FOOTBALL DIPLOMACY FAILS AT HOME

Hurriyet Daily News
Nov 2 2009
Turkey

Referee Suleyman Abay and his assistants leave the pitch under police
protection after Gaziantepspor-Diyarbakirspor game. AA photo

Football diplomacy might have created miracles for tense relations
between Turkey and Armenia, but the world's most popular sport remains
unhelpful when it comes to the Kurdish issue.

For the second time this month, Diyarbakirspor Chairman Cetin Sumer
is seeking support to withdraw from the Turkcell Super League.

The withdrawal announcement came after the team's 2-1 loss at
Gaziantepspor. "We will not be on the pitch against Galatasaray next
weekend," Sumer told the Dogan news agency. The announcement came
after an emergency board meeting late Sunday addressed offensive
chanting by Gaziantepspor supporters and questioned decisions by
referee Suleyman Abay.

Many ultra-nationalists in Turkey consider Diyarbakirspor, from the
biggest city in southeastern Turkey, to represent the Kurds and,
by extension, the outlawed Kurdistan Workers' Party, or PKK. The
team and its supporters have on many occasions become targets of
anti-Kurdish banners and chants.

In late September, Sumer mentioned withdrawal from the league after
a game in Bursa where Diyarbakirspor players and fans were greeted
with offensive chanting by Bursaspor fans. He later shook hands with
Bursaspor Chairman Ibrahim Yazıcı and held a joint press conference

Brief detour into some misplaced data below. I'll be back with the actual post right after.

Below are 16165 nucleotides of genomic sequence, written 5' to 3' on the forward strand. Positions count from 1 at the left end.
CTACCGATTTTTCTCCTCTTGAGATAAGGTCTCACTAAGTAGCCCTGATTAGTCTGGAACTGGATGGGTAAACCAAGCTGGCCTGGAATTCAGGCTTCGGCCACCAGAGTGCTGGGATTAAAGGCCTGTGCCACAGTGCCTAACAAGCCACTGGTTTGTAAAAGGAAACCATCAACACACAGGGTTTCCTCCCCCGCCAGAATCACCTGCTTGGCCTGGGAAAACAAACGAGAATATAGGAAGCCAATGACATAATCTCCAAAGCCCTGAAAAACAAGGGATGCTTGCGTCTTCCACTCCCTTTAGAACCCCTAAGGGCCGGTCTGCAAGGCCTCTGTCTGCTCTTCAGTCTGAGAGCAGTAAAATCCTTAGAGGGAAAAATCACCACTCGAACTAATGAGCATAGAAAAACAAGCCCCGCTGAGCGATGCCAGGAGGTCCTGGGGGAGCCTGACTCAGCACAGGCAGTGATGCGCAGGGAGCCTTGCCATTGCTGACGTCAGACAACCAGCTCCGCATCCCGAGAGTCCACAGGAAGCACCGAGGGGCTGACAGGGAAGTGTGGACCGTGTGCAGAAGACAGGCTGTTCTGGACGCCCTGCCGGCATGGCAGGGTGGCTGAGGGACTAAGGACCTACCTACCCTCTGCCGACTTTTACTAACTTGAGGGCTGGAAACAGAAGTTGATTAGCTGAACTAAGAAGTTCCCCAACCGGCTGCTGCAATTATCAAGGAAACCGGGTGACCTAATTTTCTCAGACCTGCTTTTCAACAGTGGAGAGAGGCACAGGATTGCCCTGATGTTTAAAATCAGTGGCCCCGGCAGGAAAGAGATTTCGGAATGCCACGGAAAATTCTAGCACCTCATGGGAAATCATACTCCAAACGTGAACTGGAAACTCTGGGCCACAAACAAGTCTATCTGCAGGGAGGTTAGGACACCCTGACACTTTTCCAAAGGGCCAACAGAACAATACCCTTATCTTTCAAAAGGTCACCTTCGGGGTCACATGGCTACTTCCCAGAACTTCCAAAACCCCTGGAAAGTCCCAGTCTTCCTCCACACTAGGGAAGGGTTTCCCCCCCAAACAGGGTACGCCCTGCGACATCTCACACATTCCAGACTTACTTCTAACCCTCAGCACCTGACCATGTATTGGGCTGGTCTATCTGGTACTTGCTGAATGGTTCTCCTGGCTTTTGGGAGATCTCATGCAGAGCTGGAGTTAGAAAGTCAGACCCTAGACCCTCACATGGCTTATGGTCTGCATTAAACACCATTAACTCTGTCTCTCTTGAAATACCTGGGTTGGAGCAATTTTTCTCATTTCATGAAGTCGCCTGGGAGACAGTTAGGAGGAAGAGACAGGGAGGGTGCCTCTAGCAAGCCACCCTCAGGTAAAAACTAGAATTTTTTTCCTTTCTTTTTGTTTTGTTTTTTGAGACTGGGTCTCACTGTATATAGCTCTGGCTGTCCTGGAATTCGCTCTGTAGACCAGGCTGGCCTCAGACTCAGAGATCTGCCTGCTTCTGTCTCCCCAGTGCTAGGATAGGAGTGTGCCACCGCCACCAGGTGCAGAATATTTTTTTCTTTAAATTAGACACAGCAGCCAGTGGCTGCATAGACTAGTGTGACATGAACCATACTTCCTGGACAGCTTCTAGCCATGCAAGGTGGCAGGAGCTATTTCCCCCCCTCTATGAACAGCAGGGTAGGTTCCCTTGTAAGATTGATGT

to reduce the tension.

"This is the second time we witnessed such strong offensive chants,
following the game in Bursa," Sumer told the NTV news channel Monday.

"We reacted then, but the situation was pretty much the same in
Antalya two weeks ago and today. This shows that no precautions
have been taken. We were given promises when I made peace with the
Bursaspor chairman despite fierce criticism in Diyarbakir, but none
of those promises were kept."

Not only was the offensive chanting not stopped, but also referees
have been very negative toward the team since the game in Bursa,
said Sumer, adding that the events have cause the Diyarbakirspor
board to decide not to play against Galatasaray next weekend in a
match scheduled in Diyarbakir.

"But the final decision will be made after we consult the
non-governmental organizations in Diyarbakir," said Sumer. "After all,
this club does not belong to the board, it belongs to the city. But I
think they will support the decision, because it makes sense to stay
out of dirty games and dishonorable competition."

Despite the chairman's call for support, non-governmental organizations
in Diyarbakir were critical of the decision Monday.

Raif Turk, chairman of Diyarbakir Industrialists' Businessmen's
Association, or DÄ°SÄ°AD, told the Anatolia news agency the action
might harm the Kurdish initiative.

Diyarbakir Chamber of Commerce and Industry Chairman Galip Ensarioglu
said the protests against Diyarbakirspor are unacceptable, but the
reaction should not be to withdraw. "The chairman and board members
make great efforts for the team, which is why their reaction might be
excessive," he said. "But something must be done. Both the referees
and football supporters of this country should act in a manner that
will serve friendship and peace."

Diyarbakirspor coach Ziya Dogan asked Sumer to reconsider the
decision. "We must play against Galatasaray ... a loss by referee
decision will result in deducting three points, which will not help
the team."

Dogan also said Gaziantepspor was a good host and that he did not
hear any offensive chants.